The first public impeachment hearings focused on President Donald Trump began Wednesday, raising many questions for both members of Congress and the American public.
As lawmakers, witnesses and White House officials sort out those questions in Congress, faculty members at the University of Virginia’s Miller Center of Public Affairs are tackling questions of impeachment from an academic perspective, drawing on the center’s unparalleled expertise in the American presidency.
“The Constitution’s impeachment provisions mean that Congress has the staggering power to remove a president, one of few areas where it has primary power in our checks and balances,” Miller Center Director and CEO William Antholis said. “This power – as grave as the decision to go to war – must be handled with the utmost solemnity and humility. In that spirit, we at the Miller Center are committed to bringing light, not heat, to a difficult moment for our democracy.”
The center is home to the nation’s longest-running presidential oral history program, including oral histories of every White House from Gerald Ford to Barack Obama. Its Presidential Recordings Program – also known as “the secret White House tapes” – makes once-secret tapes from thousands of White House meetings and telephone conversations between 1940 and 1973 accessible to the public.
Most importantly, a cast of faculty members, scholars and public policy experts call the center home and provide critical research, analysis and commentary that uses historical precedent to shed light on current events. Take a look at some of their work and insights below, and find more on a Miller Center webpage dedicated to impeachment resources.
Comparisons to Clinton and Nixon
Among modern presidents, Bill Clinton and Richard Nixon offer some precedent for this week’s hearings. Clinton was formally impeached by the House of Representatives in 1998, but acquitted by the Senate in 1999. Richard Nixon was facing impeachment inquiries before his resignation in 1974 amid the Watergate scandal.
The Miller Center explores both cases and compares them to current impeachment proceedings. For example, readers can dive into a four-part series with audio and transcripts from the secret White House tapes, including the infamous “smoking gun” recording that directly connected Nixon to the break-in at the Democratic National Committee headquarters at Watergate. Nixon’s voice-activated recording system (no longer in use at the White House) captured 3,400 hours of discussion, all archived and analyzed by the Miller Center.
Miller Center experts have also written extensively about the history and implications of the Clinton impeachment proceedings. Among other resources, the site includes an article by Presidential Oral History program co-chair Russell Riley about the fallout of Clinton’s impeachment and an interview with Melody Barnes, co-director of the UVA Democracy Initiative, who had a front-row seat to the impeachment trial when she served as chief counsel to Sen. Edward M. Kennedy on the Senate Judiciary Committee.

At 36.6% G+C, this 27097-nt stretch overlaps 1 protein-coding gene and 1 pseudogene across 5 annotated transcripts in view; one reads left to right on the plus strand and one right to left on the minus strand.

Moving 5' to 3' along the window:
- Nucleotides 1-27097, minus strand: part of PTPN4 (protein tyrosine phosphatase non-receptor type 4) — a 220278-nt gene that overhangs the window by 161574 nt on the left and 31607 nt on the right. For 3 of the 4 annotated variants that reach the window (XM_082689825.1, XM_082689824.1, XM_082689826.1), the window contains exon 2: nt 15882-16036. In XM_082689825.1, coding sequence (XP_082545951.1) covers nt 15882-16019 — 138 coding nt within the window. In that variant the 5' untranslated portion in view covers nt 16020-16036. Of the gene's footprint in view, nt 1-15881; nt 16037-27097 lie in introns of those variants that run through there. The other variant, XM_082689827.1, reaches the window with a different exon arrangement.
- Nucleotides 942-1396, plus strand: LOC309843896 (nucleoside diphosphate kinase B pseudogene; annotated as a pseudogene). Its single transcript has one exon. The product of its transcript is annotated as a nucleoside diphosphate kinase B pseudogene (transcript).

The Early History of Impeachment
How did the Founding Fathers view impeachment when they set it up? What did Alexander Hamilton have to say about it in The Federalist Papers? You can directly access relevant texts from those papers, the Constitution and contemporary newspaper articles and letters that reveal how those who framed our republic viewed this check on the presidency.
The site also includes analysis of the impeachment of Andrew Johnson, the only president beside Clinton to be formally impeached by Congress. Johnson was impeached by the House of Representatives in 1868 and was narrowly acquitted by a one-vote margin in the Senate. He served out the rest of his term. No president has yet been impeached by the House and convicted by the Senate.
Latest Media Commentary
Members of the media consistently turn to Miller Center experts for comment and historical context surrounding current events, and impeachment inquiries are no exception. For example, School of Law professor and Miller Center senior fellow Saikrishna Prakash talked with Mother Jones about what could happen if impeachment reaches the Supreme Court. Former Barack Obama adviser Chris Lu spoke on MSNBC about local election results and possible connections to impeachment, and history professor Philip Zelikow, whose federal service includes five administrations, wrote in Lawfare about how criminal law interacts with impeachment.
Finally, you can view video of a public impeachment roundtable event the Miller Center hosted last month. The hourlong event featured Barnes, Lu, Prakash, Zelikow and Barbara Perry, the Gerald L. Baliles Professor and director of presidential studies at the Miller Center.
The panel discussed Trump’s call with Ukraine at the heart of the impeachment hearings, the legal intricacies of impeachment, special counsel Robert Mueller’s report, historical precedent and several other topics. They also took questions from the audience.